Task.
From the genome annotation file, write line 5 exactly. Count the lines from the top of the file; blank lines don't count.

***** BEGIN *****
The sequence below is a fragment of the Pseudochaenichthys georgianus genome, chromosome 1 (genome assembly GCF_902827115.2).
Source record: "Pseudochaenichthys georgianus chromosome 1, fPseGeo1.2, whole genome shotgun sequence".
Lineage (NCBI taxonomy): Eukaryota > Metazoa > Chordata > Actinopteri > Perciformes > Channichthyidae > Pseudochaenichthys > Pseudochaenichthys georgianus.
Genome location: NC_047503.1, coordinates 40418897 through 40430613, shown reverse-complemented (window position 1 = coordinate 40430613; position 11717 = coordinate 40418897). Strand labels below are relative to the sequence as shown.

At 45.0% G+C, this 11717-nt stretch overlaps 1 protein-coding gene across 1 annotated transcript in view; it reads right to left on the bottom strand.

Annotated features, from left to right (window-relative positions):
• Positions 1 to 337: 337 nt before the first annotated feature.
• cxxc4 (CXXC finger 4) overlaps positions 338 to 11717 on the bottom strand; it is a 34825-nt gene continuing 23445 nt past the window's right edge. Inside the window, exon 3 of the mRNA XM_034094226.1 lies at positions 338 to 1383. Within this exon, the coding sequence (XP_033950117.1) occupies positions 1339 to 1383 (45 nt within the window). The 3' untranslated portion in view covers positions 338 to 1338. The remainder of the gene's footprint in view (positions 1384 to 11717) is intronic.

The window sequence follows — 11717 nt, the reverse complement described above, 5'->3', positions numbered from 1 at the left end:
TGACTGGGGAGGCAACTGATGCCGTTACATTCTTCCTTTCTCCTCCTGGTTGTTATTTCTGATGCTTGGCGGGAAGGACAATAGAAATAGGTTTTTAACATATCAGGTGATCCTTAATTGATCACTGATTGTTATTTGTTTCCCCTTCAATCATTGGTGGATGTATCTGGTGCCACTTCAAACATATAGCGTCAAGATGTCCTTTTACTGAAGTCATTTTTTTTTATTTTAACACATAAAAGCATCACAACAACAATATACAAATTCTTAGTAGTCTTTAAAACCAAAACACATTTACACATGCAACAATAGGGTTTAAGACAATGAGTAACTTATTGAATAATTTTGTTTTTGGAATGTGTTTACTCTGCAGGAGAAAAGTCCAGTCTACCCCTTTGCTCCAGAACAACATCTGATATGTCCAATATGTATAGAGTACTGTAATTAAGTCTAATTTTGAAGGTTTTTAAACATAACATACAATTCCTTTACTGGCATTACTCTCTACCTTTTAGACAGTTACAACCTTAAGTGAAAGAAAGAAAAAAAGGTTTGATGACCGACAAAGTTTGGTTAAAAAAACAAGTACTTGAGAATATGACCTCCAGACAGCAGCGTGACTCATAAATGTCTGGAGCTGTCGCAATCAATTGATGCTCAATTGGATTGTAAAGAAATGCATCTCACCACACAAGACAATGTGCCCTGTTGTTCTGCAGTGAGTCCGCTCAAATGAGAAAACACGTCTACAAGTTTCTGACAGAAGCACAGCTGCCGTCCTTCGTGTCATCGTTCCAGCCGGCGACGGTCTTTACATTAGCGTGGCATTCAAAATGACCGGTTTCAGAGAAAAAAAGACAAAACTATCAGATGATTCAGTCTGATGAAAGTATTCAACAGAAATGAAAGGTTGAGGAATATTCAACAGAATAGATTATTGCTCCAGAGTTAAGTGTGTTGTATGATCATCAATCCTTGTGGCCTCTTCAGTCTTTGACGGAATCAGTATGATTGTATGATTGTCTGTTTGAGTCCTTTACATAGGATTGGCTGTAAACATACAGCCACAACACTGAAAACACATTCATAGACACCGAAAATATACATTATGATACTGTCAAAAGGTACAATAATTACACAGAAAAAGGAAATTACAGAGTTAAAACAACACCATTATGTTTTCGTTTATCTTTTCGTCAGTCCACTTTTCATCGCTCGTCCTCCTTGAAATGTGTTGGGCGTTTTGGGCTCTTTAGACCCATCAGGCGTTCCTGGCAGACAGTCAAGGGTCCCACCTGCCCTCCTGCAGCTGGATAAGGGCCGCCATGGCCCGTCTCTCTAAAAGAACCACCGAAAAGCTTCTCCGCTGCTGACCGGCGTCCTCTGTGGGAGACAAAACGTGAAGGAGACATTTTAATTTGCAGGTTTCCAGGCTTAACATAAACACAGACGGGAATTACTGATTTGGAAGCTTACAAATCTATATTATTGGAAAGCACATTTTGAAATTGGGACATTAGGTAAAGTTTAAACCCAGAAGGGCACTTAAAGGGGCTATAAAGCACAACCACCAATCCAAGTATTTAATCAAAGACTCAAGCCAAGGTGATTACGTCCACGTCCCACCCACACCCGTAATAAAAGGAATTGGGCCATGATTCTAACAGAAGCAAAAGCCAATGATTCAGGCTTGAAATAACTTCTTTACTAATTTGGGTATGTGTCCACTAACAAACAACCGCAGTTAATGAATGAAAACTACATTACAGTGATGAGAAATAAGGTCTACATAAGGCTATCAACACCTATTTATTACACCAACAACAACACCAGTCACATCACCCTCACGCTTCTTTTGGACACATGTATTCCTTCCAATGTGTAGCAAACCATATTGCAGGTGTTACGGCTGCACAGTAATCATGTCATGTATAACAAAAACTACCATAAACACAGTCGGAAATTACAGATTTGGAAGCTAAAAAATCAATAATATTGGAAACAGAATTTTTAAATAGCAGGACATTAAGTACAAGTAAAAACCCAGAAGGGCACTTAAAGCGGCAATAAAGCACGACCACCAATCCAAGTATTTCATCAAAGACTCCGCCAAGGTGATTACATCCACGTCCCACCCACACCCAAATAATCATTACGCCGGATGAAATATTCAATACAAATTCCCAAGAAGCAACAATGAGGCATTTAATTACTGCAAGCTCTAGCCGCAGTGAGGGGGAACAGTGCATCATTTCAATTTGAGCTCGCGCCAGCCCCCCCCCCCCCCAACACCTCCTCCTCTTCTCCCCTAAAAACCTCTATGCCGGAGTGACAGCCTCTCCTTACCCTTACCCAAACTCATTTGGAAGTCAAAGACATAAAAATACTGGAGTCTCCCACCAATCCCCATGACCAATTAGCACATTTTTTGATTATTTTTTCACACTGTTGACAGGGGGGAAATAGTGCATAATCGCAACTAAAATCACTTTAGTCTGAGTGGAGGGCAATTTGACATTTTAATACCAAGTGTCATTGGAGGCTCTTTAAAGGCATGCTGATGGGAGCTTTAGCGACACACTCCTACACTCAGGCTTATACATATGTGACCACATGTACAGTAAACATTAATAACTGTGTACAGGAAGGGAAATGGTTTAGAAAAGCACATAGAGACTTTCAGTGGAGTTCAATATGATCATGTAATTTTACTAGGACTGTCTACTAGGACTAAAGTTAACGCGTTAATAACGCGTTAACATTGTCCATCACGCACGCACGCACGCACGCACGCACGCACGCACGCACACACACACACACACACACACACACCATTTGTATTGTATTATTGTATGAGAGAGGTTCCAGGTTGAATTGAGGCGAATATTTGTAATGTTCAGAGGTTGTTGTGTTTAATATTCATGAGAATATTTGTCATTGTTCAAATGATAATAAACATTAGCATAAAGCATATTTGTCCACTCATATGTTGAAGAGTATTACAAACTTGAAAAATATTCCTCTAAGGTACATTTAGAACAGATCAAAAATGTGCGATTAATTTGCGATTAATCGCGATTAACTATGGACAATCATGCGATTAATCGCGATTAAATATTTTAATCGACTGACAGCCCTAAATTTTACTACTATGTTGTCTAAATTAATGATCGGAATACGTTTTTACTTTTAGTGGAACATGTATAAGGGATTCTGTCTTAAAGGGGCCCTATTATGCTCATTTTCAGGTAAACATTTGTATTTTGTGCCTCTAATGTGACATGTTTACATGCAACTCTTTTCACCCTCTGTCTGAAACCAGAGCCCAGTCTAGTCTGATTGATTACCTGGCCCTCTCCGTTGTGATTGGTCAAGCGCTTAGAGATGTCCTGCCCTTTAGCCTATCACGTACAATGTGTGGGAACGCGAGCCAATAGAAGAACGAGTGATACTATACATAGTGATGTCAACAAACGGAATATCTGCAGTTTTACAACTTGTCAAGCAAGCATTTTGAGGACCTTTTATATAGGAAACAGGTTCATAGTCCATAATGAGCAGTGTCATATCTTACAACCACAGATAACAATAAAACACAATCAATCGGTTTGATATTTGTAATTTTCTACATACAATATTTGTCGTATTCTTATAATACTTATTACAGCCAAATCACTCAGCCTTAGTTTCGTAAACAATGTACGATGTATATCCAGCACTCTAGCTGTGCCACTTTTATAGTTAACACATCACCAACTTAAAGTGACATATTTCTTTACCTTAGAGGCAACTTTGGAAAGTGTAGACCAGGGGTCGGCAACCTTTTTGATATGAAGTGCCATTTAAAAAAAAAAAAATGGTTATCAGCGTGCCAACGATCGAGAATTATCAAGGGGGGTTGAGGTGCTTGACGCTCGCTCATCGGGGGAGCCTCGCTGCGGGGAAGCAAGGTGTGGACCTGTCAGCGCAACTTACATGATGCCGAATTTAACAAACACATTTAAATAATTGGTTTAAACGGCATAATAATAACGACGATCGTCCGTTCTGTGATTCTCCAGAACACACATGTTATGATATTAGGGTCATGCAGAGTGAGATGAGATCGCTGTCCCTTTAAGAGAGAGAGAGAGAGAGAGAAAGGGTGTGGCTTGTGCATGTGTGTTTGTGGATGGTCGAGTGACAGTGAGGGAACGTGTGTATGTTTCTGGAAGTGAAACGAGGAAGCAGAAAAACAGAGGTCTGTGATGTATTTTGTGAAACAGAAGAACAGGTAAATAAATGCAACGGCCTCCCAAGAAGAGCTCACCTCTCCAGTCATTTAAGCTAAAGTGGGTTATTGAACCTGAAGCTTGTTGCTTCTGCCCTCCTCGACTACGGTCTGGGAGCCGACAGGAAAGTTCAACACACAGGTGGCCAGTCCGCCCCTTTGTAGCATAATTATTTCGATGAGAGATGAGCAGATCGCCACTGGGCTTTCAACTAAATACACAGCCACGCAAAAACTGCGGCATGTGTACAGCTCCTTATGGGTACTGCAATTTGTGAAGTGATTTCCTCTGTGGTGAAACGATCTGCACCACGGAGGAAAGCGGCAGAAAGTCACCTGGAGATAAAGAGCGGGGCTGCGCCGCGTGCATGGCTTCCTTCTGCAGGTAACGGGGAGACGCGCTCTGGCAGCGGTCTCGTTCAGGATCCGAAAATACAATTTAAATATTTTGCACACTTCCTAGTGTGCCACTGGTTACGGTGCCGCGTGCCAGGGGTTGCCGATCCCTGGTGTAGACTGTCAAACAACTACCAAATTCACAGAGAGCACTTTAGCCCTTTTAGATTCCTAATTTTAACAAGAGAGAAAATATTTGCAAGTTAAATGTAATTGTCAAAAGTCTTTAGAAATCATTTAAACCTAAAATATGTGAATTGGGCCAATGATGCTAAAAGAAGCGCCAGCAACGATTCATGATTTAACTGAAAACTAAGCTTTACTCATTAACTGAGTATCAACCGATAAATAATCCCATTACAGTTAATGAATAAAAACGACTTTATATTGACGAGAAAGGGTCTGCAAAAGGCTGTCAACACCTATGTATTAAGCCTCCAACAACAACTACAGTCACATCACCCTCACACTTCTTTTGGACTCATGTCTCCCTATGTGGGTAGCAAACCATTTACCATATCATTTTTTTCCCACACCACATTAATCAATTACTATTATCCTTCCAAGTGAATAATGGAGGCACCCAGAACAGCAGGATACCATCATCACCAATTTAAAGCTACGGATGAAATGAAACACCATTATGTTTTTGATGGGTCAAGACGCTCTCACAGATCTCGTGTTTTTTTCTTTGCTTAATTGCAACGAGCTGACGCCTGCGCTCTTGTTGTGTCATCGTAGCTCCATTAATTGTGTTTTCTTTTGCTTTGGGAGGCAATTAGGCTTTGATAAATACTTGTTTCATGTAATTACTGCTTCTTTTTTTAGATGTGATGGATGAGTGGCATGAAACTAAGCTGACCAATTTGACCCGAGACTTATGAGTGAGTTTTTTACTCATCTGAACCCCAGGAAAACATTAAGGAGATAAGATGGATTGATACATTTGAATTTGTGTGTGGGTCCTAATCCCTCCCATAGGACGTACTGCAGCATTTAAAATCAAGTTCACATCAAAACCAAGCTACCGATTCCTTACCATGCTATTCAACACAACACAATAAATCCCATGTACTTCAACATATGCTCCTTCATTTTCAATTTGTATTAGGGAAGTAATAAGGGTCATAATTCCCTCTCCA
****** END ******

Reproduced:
At 45.0% G+C, this 11717-nt stretch overlaps 1 protein-coding gene across 1 annotated transcript in view; it reads right to left on the bottom strand.